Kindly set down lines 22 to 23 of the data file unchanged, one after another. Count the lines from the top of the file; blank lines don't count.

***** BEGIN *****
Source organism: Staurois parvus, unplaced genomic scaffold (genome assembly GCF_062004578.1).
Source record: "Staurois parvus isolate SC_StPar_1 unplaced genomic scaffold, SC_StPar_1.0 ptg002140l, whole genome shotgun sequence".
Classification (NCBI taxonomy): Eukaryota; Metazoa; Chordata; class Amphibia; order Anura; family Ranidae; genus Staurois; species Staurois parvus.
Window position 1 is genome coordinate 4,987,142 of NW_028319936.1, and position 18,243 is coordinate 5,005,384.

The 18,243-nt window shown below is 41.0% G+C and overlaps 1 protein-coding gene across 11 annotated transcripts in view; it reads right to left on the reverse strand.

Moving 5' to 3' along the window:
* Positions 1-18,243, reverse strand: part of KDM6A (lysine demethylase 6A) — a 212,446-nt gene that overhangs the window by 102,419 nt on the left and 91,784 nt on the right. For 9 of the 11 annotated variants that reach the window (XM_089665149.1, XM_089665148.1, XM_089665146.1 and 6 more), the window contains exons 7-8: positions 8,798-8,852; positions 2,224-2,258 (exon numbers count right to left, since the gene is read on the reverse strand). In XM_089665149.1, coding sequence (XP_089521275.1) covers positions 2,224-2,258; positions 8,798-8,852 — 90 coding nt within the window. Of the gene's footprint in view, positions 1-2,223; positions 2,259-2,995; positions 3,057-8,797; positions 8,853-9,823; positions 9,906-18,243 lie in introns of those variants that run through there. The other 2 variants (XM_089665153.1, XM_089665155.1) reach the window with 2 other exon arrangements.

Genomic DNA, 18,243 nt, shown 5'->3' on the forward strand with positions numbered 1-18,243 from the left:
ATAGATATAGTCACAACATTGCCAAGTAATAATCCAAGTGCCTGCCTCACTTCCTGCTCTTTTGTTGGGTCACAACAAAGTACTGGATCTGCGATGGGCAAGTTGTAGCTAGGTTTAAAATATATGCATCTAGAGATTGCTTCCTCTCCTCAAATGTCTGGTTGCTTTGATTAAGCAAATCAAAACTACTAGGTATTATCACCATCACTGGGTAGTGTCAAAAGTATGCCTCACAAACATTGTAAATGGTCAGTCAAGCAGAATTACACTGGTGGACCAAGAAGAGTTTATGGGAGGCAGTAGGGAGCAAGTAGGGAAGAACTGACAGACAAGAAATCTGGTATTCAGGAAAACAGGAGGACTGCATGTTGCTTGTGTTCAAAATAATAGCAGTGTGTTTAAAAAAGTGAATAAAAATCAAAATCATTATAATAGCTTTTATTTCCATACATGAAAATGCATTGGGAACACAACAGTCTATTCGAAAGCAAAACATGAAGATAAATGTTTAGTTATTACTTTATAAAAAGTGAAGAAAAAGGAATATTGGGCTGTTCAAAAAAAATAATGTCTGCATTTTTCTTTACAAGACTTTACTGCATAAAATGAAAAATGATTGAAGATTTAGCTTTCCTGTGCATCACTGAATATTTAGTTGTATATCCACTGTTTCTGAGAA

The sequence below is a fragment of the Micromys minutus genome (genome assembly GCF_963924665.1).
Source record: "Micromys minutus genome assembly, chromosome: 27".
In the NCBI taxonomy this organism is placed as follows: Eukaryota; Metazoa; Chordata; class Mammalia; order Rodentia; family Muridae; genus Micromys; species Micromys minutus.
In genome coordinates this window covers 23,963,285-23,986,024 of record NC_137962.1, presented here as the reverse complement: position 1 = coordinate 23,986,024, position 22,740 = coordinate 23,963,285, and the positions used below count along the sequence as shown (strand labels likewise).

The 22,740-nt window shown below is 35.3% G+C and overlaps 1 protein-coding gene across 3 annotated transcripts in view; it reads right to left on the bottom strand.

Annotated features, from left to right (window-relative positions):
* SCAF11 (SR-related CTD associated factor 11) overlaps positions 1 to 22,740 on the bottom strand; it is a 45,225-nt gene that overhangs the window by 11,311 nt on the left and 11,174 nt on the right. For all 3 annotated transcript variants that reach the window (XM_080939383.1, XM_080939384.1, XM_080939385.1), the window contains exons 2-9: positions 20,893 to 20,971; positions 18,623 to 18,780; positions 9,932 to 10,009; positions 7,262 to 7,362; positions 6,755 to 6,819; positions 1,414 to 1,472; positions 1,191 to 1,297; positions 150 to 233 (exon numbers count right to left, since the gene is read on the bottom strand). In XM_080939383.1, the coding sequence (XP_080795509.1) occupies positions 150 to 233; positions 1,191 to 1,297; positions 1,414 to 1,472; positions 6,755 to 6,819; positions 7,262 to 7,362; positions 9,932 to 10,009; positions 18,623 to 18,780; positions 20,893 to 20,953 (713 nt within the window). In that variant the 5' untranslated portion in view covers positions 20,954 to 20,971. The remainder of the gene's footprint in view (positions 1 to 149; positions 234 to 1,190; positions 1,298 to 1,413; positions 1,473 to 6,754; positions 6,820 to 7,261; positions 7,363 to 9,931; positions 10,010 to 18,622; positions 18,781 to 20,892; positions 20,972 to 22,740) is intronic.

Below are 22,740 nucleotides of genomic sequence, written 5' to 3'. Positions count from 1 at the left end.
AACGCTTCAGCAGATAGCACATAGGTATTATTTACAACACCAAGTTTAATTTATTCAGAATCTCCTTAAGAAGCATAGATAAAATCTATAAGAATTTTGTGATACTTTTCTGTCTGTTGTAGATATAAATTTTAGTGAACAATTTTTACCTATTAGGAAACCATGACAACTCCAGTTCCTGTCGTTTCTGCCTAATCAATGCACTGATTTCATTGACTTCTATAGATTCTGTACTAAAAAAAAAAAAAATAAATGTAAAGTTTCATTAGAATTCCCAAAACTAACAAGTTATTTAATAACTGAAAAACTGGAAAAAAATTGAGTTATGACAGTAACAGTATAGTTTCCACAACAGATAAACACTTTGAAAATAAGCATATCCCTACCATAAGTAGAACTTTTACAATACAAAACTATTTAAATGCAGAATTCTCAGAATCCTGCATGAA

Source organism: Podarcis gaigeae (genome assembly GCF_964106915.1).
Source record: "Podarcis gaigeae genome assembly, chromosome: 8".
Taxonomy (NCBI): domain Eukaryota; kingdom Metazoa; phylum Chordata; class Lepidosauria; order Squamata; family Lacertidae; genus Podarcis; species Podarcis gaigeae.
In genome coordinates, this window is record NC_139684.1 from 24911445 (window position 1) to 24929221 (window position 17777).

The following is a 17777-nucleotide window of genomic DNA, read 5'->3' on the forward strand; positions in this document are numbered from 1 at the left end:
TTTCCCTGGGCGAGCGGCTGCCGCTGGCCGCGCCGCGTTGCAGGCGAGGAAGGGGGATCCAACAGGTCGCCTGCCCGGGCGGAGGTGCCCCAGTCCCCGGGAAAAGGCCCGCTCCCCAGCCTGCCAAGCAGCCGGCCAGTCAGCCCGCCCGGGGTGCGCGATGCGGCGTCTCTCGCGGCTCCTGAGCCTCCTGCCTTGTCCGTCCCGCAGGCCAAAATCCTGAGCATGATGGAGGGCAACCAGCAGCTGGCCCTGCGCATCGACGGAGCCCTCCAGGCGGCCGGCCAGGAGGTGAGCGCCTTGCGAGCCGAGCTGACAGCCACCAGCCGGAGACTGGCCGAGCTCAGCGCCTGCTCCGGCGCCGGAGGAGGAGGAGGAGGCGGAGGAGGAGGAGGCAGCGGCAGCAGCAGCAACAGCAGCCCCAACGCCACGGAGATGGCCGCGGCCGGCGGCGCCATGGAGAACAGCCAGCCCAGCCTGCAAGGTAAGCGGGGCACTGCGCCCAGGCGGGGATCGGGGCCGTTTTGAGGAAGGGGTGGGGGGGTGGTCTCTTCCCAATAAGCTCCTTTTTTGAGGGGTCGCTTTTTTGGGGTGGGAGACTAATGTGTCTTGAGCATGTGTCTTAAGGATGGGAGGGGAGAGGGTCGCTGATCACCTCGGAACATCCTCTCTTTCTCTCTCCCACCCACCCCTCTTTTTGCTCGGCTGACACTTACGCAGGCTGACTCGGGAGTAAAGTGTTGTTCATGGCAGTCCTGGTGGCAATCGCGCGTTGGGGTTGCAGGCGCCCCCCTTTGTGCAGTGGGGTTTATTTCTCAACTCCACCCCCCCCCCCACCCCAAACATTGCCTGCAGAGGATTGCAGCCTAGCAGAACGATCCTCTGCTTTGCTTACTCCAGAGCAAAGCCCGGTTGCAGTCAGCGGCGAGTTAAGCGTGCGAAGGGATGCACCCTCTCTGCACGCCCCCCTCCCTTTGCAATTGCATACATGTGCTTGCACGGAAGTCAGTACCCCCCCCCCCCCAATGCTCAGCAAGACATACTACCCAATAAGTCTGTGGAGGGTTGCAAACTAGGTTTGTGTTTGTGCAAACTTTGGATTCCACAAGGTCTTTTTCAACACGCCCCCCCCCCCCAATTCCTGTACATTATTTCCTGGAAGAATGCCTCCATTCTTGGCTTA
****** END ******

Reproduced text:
In genome coordinates, this window is record NC_139684.1 from 24911445 (window position 1) to 24929221 (window position 17777).

The following is a 17777-nucleotide window of genomic DNA, read 5'->3' on the forward strand; positions in this document are numbered from 1 at the left end: